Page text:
Friday, July 9, 2010

Sound Check

With my brother in town from San Diego, our friend hosted us for an evening cruise on Long Island Sound aboard his 25-foot Sea Ray. In lieu of a fuel charge, the Captain requested fresh bunker for resetting his lobster traps. There was a steady blow out of the southeast that kicked up a decent chop, which made it difficult to swig beer without fear of chipping a tooth. From the harbor we ran a few miles east to check the first batch of traps that yielded the only two lobsters of the trip; one short and one fresh-molted keeper that were both thrown back. The other traps were far from empty, just not harboring the species we were after. We had starfish by the bucket loads, scup, black sea bass, a keeper blackfish, bait-stealing spider crabs, and giant conch shells.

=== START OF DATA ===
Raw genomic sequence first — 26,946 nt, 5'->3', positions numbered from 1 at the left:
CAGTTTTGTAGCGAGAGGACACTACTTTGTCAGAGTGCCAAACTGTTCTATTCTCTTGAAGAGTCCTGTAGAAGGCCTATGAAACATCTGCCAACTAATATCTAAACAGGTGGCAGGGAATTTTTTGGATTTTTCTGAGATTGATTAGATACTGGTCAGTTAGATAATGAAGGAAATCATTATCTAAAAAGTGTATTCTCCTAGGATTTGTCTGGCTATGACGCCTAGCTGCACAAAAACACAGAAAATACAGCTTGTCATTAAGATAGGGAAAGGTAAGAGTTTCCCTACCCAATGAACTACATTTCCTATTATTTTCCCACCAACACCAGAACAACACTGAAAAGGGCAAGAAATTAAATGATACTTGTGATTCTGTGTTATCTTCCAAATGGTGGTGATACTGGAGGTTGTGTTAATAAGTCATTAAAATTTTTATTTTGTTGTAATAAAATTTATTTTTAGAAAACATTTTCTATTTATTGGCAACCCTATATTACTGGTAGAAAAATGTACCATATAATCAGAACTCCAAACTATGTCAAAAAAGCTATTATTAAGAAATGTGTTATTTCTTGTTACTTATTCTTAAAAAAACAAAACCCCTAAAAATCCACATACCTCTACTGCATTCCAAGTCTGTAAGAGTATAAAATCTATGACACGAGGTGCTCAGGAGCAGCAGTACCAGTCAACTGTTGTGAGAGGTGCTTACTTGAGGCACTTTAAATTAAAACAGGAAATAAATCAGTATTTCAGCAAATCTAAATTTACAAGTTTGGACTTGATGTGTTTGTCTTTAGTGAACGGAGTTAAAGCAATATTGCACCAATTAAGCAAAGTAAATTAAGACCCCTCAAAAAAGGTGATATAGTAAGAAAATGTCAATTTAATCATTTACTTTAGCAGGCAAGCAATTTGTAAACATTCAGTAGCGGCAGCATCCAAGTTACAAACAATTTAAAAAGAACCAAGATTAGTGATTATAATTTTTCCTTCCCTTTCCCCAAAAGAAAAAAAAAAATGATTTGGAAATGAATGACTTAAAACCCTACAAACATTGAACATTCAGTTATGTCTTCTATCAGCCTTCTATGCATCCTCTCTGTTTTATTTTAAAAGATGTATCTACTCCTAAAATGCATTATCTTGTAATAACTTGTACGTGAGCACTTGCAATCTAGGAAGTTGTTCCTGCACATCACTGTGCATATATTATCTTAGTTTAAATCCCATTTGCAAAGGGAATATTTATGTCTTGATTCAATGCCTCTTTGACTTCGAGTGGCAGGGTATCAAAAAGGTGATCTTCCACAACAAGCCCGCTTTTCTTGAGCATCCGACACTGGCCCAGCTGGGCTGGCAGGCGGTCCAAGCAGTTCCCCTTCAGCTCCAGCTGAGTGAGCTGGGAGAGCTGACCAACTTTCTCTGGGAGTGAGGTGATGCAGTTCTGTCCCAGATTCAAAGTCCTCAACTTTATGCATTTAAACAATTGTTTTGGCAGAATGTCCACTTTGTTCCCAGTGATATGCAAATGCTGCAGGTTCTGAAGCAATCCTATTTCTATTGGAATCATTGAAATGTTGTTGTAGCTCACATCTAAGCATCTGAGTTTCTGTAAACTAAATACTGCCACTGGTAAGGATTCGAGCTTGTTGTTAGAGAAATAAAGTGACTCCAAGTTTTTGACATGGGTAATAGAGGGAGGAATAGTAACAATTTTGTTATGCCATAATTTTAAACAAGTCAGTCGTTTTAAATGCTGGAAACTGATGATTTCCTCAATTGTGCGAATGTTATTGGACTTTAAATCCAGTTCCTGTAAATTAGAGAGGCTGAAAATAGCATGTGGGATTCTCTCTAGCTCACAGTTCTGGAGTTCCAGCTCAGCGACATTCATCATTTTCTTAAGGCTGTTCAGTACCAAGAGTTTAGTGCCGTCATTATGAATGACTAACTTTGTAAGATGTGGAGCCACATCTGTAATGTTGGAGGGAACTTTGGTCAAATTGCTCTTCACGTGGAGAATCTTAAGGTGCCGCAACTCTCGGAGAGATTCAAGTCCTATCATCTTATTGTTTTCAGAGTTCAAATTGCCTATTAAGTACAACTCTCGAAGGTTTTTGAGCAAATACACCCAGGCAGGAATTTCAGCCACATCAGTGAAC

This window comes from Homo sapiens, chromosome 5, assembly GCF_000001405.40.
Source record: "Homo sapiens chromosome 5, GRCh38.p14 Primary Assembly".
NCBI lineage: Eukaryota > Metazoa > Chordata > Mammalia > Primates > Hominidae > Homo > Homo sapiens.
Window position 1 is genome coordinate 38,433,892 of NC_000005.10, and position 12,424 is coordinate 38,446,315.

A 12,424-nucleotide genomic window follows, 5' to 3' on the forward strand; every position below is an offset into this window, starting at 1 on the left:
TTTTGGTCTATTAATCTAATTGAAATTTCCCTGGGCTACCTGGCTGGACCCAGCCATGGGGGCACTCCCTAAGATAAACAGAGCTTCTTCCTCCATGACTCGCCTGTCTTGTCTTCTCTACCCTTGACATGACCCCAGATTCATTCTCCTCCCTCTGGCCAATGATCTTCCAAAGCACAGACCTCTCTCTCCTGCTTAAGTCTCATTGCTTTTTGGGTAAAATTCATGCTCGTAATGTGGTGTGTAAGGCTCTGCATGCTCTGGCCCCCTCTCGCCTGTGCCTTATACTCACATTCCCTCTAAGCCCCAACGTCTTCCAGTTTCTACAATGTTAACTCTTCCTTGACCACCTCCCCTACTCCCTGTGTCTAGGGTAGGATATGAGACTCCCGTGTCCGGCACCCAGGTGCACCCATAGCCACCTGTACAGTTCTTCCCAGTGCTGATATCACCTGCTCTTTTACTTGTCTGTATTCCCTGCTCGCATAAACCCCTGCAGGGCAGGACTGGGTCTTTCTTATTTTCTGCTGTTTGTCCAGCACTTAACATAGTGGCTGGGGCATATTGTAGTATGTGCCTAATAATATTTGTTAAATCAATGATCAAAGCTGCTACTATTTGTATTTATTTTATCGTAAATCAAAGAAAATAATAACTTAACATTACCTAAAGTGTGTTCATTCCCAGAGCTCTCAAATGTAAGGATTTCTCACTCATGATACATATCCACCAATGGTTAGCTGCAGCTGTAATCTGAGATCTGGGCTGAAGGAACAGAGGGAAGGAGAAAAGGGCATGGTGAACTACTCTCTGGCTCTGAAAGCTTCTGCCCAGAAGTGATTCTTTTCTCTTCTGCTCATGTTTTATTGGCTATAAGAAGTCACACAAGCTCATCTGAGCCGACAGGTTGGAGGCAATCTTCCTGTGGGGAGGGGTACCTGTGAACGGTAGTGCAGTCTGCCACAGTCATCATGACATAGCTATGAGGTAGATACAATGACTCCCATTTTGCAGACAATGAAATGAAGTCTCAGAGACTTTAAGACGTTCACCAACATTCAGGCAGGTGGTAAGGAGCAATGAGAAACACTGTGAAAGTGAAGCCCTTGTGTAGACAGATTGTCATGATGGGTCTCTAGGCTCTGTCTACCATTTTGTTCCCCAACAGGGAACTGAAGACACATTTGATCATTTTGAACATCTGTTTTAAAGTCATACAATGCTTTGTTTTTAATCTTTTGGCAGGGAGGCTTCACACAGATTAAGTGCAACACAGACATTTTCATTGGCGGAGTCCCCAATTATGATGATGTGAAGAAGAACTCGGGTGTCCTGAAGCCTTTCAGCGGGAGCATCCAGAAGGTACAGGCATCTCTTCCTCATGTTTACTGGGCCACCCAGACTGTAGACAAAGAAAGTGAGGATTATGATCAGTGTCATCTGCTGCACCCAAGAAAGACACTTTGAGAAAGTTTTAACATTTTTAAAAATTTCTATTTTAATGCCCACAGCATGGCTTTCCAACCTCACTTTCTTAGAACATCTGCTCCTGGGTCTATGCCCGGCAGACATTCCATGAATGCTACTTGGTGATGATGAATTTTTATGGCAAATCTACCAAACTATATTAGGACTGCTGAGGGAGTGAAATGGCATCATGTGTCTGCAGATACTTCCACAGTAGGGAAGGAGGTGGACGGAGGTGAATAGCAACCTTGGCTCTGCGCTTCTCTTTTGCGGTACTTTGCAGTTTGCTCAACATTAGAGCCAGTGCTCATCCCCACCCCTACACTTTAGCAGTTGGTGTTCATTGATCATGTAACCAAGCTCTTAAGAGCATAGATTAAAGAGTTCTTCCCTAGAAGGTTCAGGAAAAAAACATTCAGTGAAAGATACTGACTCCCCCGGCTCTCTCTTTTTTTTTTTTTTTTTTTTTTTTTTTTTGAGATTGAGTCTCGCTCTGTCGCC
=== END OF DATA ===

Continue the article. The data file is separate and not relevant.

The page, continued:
A legal-sized tautog, or blackfish, caught in a lobster trap
The traps were reset with cut up bunker pieces placed in onion bags. Another check after a two-night soak may produce a tasty lobster dinner, but that's becoming more of a rarity ever since a major die-off in 1999. The trap locations are in proven grounds, but competition is strong and the lobster populations are weak. Many factors are at play, but warming water temperatures is just the latest culprit of the lobster's demise from these waters. It is sad times for Long Island Sound lobsters and those that make a living off them. But it was an awesome evening on the water, especially for my brother who had not experienced a trip like that in a long time.

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